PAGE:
KILL DEVIL HILLS, N.C. (AP) -- Hurricane Isabel plowed into North Carolina's Outer Banks with 100 mph winds and pushed its way Thursday up the Eastern Seaboard, weakening to a tropical storm by evening but not before swamping roads and knocking out power to more than 2.5 million people.
Isabel was blamed for at least four traffic deaths, the death of a man struck by a falling tree, and the electrocution of a utility employee.
The storm that had once threatened 160 mph winds and a 12-foot storm surge rolled in around midday just south of isolated Ocracoke Island with a 5-foot surge and gusts that rattled plywood boards spray-painted ``Bring it on Izzy.''
``A lot of trees are down - there's one down across the garage,'' Rudy Austin said as he looked out on his yard in Ocracoke surrounded by a knee-deep soup of sea water and debris. ``There's a lot of stuff floating around: boards and buoys and boxes and young'uns' plastic toys.''
The storm downed trees, snarled air traffic and knocked out electricity - more than 2 million customers were without power in North Carolina and southeastern Virginia alone. More than 430,000 customers in Maryland, 78,000 in the District of Columbia and 10,000 in New Jersey also lost power.
In North Carolina, a utility employee was electrocuted while restoring power, and in Virginia a man was killed by a falling tree. The storm was also blamed for the deaths of three motorists in Virginia and one in Maryland.
Isabel's top sustained wind eased to around 65 mph by late evening and was expected to to continue to weaken.
National Hurricane Center Director Max Mayfield said fast-moving Isabel still posed a threat because of its dimensions - about the size of Colorado - and its potential to bring 3 to 5 inches of rain and flooding to an East Coast already sodden from one of the wettest summers in years.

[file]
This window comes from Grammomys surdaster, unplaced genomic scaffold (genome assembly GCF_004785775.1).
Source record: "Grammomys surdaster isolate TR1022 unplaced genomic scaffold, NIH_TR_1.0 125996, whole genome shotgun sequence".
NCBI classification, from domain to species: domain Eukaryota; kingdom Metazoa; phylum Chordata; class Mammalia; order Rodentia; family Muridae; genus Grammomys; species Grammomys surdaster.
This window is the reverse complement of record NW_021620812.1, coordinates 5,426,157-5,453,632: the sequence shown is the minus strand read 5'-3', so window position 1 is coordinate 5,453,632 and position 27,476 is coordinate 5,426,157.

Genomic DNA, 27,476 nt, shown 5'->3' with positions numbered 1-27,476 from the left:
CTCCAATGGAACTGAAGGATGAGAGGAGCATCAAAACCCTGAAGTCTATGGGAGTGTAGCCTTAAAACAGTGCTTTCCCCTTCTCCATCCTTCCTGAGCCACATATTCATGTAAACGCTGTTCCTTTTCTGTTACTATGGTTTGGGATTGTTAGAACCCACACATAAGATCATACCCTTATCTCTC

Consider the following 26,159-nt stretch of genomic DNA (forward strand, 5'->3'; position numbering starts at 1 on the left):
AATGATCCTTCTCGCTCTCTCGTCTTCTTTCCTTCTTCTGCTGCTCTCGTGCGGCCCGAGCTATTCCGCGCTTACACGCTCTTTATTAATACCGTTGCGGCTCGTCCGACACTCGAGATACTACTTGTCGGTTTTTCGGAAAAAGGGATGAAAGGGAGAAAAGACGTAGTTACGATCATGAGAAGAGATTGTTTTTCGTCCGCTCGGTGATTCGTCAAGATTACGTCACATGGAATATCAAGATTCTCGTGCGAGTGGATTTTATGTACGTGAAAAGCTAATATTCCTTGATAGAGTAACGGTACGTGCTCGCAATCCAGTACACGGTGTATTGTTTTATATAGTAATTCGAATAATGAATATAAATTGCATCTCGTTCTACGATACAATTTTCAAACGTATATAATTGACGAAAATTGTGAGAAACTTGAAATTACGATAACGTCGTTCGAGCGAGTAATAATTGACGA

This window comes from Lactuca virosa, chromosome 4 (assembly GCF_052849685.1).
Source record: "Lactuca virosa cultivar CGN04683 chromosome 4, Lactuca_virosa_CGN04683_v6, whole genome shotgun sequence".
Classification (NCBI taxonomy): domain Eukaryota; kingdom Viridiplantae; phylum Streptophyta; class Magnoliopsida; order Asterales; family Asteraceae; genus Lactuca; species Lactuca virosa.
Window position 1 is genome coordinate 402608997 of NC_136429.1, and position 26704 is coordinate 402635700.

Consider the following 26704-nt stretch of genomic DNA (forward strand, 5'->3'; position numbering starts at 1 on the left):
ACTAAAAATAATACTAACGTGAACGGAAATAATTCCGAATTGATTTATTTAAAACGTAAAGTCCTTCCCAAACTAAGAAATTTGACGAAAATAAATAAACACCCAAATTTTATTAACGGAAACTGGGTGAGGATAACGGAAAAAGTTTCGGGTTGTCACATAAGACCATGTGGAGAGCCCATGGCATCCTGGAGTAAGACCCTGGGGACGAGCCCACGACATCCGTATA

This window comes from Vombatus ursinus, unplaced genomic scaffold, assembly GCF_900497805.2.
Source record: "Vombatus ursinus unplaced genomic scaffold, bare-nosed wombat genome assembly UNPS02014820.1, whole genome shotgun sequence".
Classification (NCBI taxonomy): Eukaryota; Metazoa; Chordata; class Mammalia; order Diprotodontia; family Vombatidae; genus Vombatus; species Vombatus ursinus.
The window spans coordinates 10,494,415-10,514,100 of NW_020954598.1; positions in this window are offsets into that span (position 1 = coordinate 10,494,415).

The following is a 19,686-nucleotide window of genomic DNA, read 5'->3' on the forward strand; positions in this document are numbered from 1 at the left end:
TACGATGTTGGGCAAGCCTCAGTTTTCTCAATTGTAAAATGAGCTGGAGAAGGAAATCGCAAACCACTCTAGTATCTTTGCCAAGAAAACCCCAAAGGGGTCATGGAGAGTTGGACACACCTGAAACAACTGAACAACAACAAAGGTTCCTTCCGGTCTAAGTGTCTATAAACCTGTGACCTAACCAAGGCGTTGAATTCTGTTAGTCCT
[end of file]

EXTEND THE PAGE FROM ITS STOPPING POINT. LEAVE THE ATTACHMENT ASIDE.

``This is certainly not over for people experiencing Hurricane Isabel,'' he said. ``This hurricane will not be remembered for how strong it is. It will be remembered for how large it is.''
The storm spread rain across North Carolina and Virginia and into Maryland, Delaware and parts of West Virginia and Pennsylvania.
In Harlowe, a small community about 25 miles inland from the Outer Banks, about 30 to 40 homes were destroyed, either by winds, falling trees or flooding, said Jeremy Brown, chief of Harlowe's volunteer fire department. He estimated about 200 homes were flooded.
Firefighters rescued a mother and her two children who were stranded by the flood waters, Brown said. But the flooding receded quickly, said resident Joe Fernandez, who watched the water rise over his street and yard.
``It was like a toilet flushing. It just came up and went down,'' Fernandez said.
On the Outer Banks, the storm destroyed the 540-foot Jennette's Pier in Nags Head and at least two beach houses, where storm surge picked up a washer, dryer and refrigerator and carried them about 500 feet down the street.
In York County, Va., sheriff's deputies rescued a family of seven trapped on a street when trees fell and blocked the path to their car, county spokesman Greg Davy said. The family had driven to the York River and gotten out of their car to ``experience the excitement,'' Davy said.
At 11 p.m., Isabel was about 35 miles west of Richmond, Va., moving northwest at around 23 mph, up from 14 mph Wednesday evening when it approached the coast.
The increase in speed is not unusual, and could mean lighter rain and less flooding, said Chris Sisko, a meteorologist at the hurricane center.
``They'll still have flooding issues over the next day or two, but the faster motion is at least a more positive impact,'' Sisko said.
The hurricane couldn't keep football fans away from Virginia Tech's Lane Stadium, where the Hokies were playing Texas A&M.
The 65,115-seat stadium was sold out, even with rain that soaked through parkas and wind that bent back umbrellas. Gusts of up to 50 mph were expected for the game in Blacksburg.